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Thursday, July 20, 2006 | We may have to change the name of this column because my husband and I are now proud renters. No more mortgage. No more evil homeowners association to annoy us with its rules and regulations and silly newsletters.
Of course we still have to pay the rent, which is basically like a mortgage only much, much cheaper and we get a much bigger house in Point Loma for our money. Smug readers might remind me that as a renter I’m paying someone else’s mortgage, missing out on the all-important mortgage interest and property tax federal income tax deductions, and worst of all, mortgaging my future by failing to secure a long-term residence at today’s prices (Ha!).
The first two are worth tackling but I’ll leave that to our real estate writers and analysts, so I can focus on the last bit: the promise of owning property. As a homeowner living in Chula Vista’s lovely, but utterly dull Otay Ranch master planned community, we mortgaged our quality of life chasing the “dream” of homeownership. It was great being able to paint our walls orange and yellow and green, and living in a house where everything was completely new and fresh and clean. And despite a downturn in prices we made some money that is going to pay off a car and a lingering student loan. We’ll be debt free and that’s wonderful.
None of these gains is worth as much as one valuable life lesson learned: Quality of life is very important. But quality of life is not a generic, one-size-fits-all baseball cap that can be mass produced by developers and homeowners associations. You have to know the qualities of life you enjoy and not let the “dream” squeeze the life out of you.
One major point of being a homeowner is that someday – presumably 30 years hence – I will actually own my home and be able to live out my days without the single greatest expense of life: rent. I would love to own a home and, if I could afford to buy one without moving to the outer limits of San Diego County, I would. But I don’t want to live out there. And I’m not willing to live out there just so that 30 years from now I won’t have to pay for a place to live anymore.
I’m not just waiting out the bubbling real estate market here either. If the market imploded and I could suddenly afford a house in a neighborhood I actually want to live in, I’d buy one. But I would also choose to rent in the city forever rather than buy a house in Temecula, Chula Vista or (Egads!) Imperial Valley. That may seem like personal financial craziness but it makes perfect sense to me and it seems I’m not alone.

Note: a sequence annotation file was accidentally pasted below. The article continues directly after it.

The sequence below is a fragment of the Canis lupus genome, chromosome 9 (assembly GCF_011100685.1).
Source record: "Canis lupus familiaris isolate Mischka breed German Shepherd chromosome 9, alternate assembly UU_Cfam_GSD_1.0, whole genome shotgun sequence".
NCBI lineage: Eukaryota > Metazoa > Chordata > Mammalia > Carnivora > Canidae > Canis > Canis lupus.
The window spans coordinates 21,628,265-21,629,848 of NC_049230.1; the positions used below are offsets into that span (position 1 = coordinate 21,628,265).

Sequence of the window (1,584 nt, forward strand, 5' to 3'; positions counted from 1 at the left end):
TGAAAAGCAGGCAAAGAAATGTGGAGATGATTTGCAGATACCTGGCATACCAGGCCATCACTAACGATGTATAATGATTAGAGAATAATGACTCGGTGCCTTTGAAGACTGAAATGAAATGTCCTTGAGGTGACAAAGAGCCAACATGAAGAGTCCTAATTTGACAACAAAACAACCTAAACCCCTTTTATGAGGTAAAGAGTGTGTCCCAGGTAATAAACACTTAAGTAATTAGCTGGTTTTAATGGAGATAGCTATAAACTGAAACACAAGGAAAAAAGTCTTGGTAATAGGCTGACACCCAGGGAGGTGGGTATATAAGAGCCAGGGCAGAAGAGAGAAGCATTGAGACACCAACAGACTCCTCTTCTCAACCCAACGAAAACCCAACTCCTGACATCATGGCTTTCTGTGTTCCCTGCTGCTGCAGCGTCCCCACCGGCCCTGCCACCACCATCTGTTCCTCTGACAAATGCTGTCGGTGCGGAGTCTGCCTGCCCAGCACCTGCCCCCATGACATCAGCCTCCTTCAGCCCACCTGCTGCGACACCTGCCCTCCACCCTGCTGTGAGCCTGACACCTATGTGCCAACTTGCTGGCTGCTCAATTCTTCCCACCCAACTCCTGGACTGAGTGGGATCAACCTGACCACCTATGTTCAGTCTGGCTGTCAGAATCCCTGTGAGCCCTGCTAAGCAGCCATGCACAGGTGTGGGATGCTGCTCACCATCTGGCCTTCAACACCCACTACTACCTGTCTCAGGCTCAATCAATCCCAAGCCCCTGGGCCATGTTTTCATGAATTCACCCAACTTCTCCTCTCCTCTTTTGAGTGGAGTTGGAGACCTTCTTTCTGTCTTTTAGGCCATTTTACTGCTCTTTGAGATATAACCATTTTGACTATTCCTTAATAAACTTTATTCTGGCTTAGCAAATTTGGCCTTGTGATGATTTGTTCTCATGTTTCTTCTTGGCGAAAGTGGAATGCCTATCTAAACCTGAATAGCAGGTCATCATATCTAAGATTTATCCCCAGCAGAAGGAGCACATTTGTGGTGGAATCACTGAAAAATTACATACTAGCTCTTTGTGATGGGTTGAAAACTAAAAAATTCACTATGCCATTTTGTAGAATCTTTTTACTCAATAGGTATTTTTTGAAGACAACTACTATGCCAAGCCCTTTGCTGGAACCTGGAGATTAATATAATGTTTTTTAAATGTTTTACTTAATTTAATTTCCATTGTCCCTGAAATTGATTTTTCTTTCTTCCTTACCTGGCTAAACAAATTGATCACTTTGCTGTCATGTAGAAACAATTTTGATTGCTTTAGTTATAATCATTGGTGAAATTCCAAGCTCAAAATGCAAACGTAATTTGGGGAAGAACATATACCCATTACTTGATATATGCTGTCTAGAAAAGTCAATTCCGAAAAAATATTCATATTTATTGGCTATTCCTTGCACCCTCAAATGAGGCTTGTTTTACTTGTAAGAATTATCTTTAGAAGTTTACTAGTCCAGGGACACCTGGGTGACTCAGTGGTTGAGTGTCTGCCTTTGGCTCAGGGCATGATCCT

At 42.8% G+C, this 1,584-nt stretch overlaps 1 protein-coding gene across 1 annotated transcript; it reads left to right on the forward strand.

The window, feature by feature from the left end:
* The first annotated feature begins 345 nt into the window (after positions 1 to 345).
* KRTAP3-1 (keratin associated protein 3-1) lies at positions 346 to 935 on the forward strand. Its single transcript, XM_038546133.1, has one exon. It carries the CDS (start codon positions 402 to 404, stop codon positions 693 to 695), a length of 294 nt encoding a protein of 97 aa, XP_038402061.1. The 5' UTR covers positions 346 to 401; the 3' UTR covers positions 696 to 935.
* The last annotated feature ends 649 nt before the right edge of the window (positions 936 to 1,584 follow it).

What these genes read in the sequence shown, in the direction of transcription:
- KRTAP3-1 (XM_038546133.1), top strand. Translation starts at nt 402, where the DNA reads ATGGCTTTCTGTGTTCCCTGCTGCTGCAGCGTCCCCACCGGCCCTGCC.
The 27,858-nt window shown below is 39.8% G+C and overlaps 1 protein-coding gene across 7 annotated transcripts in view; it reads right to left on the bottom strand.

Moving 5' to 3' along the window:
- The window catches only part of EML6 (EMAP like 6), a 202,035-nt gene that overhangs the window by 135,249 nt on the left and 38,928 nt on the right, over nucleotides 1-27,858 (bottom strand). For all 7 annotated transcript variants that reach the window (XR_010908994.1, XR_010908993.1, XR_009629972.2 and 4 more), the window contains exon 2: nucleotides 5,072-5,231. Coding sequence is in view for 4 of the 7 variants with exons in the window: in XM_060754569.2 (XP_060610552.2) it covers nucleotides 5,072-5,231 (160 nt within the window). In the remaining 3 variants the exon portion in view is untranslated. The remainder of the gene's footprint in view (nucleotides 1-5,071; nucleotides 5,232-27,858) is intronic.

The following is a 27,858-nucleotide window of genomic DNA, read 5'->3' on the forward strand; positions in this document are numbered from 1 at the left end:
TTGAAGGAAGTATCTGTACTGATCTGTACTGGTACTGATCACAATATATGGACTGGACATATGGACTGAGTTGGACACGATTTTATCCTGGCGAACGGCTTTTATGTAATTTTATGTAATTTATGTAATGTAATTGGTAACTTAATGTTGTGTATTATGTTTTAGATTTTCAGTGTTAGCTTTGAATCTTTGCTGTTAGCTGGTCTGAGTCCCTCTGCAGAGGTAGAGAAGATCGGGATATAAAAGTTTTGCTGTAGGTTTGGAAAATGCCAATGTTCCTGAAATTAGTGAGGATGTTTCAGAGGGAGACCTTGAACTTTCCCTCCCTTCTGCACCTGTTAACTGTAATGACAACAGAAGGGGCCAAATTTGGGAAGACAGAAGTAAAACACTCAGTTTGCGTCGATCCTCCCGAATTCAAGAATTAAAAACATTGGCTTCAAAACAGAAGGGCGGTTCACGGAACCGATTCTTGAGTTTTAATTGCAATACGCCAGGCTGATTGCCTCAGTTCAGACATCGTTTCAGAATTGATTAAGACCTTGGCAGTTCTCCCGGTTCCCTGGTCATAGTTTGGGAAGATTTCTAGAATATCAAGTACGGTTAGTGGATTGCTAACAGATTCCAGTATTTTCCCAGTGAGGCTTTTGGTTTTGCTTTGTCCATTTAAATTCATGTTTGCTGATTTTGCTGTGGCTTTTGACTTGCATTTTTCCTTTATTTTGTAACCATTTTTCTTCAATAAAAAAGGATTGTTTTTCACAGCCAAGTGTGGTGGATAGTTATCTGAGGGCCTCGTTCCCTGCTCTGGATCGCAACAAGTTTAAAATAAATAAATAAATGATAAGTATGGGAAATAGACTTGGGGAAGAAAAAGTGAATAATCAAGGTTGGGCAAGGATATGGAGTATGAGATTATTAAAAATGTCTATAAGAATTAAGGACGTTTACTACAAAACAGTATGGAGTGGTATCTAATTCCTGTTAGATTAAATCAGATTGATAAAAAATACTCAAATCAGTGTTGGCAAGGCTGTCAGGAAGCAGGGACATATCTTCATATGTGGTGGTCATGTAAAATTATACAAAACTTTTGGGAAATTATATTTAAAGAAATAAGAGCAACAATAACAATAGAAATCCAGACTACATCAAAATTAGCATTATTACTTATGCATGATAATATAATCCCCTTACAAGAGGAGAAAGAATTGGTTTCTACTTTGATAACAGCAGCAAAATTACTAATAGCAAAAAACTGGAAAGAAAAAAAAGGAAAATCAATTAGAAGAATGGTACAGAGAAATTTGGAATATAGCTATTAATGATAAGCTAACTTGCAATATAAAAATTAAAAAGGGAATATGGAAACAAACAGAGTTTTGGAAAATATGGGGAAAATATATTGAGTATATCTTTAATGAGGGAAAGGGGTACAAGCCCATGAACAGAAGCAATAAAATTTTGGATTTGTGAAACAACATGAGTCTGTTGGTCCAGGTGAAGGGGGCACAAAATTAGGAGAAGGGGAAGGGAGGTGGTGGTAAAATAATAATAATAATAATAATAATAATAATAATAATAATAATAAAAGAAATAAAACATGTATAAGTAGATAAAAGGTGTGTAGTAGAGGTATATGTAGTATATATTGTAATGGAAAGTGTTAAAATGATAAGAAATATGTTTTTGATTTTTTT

In a fairly recent real estate story, The New York Times profiled several couples who were deserting their suburban dream homes so they could get back to the good life of renting in Manhattan. Each couple had been fairly recent home buyers and several were taking a serious financial hit by selling so quickly. They just couldn’t take the staleness of suburban life, which one man referred to as being “like death.”
I know exactly what he meant. Otay Ranch is a perfectly nice, safe and clean place to live. The schools are new and so are the roads. But I’ve known for a long time that I’m not a suburban girl. I don’t like walking around neighborhoods where every house looks the same and all the restaurants are national chains. I don’t enjoy the food at restaurants like Chili’s and T.G.I. Friday’s and Outback Steakhouse. It’s not terrible food, but it’s not especially good and neither is the service. I like independently owned restaurants with real food and real servers, who are allowed to speak with diners naturally rather than in some weird corporate script.
So why did we move there? We allowed our competitive sides to take over. You know, that voice in your head that is constantly questioning whether you’re getting ahead. Am I making enough money? Is my job important enough? Is my house big enough and more importantly, is it mine, or, more accurately, will it be mine in 30 years when I’ve paid off the bank? It’s an incessant voice that is hard to ignore. Based on our experience in Otay Ranch, it’s a voice that drives a lot of people because most of our neighbors gave no appearance of trying to build a life or a home there. It’s all about the investment.
When we moved in we had high hopes about neighborhood block parties and close neighborly friendships that never materialized. People keep their shades closed all day long and, despite the extraordinary efforts of developers to create a walkable community, nobody seems to walk anywhere unless they’ve got a dog.
And when we moved out last week, we were approached by at least three close neighbors to whom we have not spoken since we moved in two years ago. What did they have to say?
“Did you sell or do you have renters?” And, “Did you make as much money as you hoped?”
Point Loma is far from urban. But it is in the city and I don’t need urban. I have the best of both worlds here. My street is quiet, pretty and residential, but I can walk to bars and restaurants and I can see downtown and San Diego Bay from my upstairs office window. (Seriously, I’m looking at a passing sailboat right now.) I can get downtown or to the airport without getting on the freeway. And the beach is just three miles away.
Best of all, it is a real neighborhood, where people leave their blinds and windows open and work in the yard. They’re friendly and they go for walks.
What else do I need? Surely, not a mortgage.
Catherine MacRae Hockmuth is a free-lance writer living in Point Loma. Please contact her directly at email@example.com with your thoughts, ideas, personal stories or tips. Or send a letter to the editor.